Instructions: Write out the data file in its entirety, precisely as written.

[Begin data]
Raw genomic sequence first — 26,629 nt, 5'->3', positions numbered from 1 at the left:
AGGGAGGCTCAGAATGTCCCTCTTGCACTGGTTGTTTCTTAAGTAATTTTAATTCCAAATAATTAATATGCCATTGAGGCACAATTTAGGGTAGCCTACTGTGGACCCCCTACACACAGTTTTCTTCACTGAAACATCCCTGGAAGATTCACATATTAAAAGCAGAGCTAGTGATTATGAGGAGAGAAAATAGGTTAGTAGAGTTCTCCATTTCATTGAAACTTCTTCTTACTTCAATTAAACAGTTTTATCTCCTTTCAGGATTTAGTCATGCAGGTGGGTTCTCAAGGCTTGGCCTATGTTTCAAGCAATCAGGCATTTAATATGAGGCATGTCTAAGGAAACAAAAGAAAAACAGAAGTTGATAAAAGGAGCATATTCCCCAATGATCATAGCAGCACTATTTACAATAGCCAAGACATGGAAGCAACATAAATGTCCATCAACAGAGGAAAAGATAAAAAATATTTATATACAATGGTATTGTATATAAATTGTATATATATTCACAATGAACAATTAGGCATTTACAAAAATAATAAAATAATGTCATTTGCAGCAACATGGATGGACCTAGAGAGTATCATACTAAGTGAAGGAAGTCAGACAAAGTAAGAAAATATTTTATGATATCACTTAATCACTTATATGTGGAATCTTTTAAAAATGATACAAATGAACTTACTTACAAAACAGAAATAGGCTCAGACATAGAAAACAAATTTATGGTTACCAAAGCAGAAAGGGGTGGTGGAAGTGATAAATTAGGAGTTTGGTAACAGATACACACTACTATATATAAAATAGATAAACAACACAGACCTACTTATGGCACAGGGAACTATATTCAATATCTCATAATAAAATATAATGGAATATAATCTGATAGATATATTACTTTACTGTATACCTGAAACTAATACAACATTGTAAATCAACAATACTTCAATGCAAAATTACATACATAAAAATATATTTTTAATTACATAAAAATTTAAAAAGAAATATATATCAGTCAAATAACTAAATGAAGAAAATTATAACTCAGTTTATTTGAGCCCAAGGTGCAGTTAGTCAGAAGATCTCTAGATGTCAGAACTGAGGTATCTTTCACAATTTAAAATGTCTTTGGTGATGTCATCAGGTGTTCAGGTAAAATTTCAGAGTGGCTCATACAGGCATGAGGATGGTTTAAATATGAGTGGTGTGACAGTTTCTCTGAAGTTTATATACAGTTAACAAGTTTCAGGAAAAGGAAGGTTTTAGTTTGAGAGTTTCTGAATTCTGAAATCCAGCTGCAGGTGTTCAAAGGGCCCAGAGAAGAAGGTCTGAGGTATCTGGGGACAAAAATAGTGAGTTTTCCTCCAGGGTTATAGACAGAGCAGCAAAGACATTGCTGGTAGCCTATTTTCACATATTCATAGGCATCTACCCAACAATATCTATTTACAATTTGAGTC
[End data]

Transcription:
Raw genomic sequence first — 26,629 nt, 5'->3', positions numbered from 1 at the left:
AGGGAGGCTCAGAATGTCCCTCTTGCACTGGTTGTTTCTTAAGTAATTTTAATTCCAAATAATTAATATGCCATTGAGGCACAATTTAGGGTAGCCTACTGTGGACCCCCTACACACAGTTTTCTTCACTGAAACATCCCTGGAAGATTCACATATTAAAAGCAGAGCTAGTGATTATGAGGAGAGAAAATAGGTTAGTAGAGTTCTCCATTTCATTGAAACTTCTTCTTACTTCAATTAAACAGTTTTATCTCCTTTCAGGATTTAGTCATGCAGGTGGGTTCTCAAGGCTTGGCCTATGTTTCAAGCAATCAGGCATTTAATATGAGGCATGTCTAAGGAAACAAAAGAAAAACAGAAGTTGATAAAAGGAGCATATTCCCCAATGATCATAGCAGCACTATTTACAATAGCCAAGACATGGAAGCAACATAAATGTCCATCAACAGAGGAAAAGATAAAAAATATTTATATACAATGGTATTGTATATAAATTGTATATATATTCACAATGAACAATTAGGCATTTACAAAAATAATAAAATAATGTCATTTGCAGCAACATGGATGGACCTAGAGAGTATCATACTAAGTGAAGGAAGTCAGACAAAGTAAGAAAATATTTTATGATATCACTTAATCACTTATATGTGGAATCTTTTAAAAATGATACAAATGAACTTACTTACAAAACAGAAATAGGCTCAGACATAGAAAACAAATTTATGGTTACCAAAGCAGAAAGGGGTGGTGGAAGTGATAAATTAGGAGTTTGGTAACAGATACACACTACTATATATAAAATAGATAAACAACACAGACCTACTTATGGCACAGGGAACTATATTCAATATCTCATAATAAAATATAATGGAATATAATCTGATAGATATATTACTTTACTGTATACCTGAAACTAATACAACATTGTAAATCAACAATACTTCAATGCAAAATTACATACATAAAAATATATTTTTAATTACATAAAAATTTAAAAAGAAATATATATCAGTCAAATAACTAAATGAAGAAAATTATAACTCAGTTTATTTGAGCCCAAGGTGCAGTTAGTCAGAAGATCTCTAGATGTCAGAACTGAGGTATCTTTCACAATTTAAAATGTCTTTGGTGATGTCATCAGGTGTTCAGGTAAAATTTCAGAGTGGCTCATACAGGCATGAGGATGGTTTAAATATGAGTGGTGTGACAGTTTCTCTGAAGTTTATATACAGTTAACAAGTTTCAGGAAAAGGAAGGTTTTAGTTTGAGAGTTTCTGAATTCTGAAATCCAGCTGCAGGTGTTCAAAGGGCCCAGAGAAGAAGGTCTGAGGTATCTGGGGACAAAAATAGTGAGTTTTCCTCCAGGGTTATAGACAGAGCAGCAAAGACATTGCTGGTAGCCTATTTTCACATATTCATAGGCATCTACCCAACAATATCTATTTACAATTTGAGTC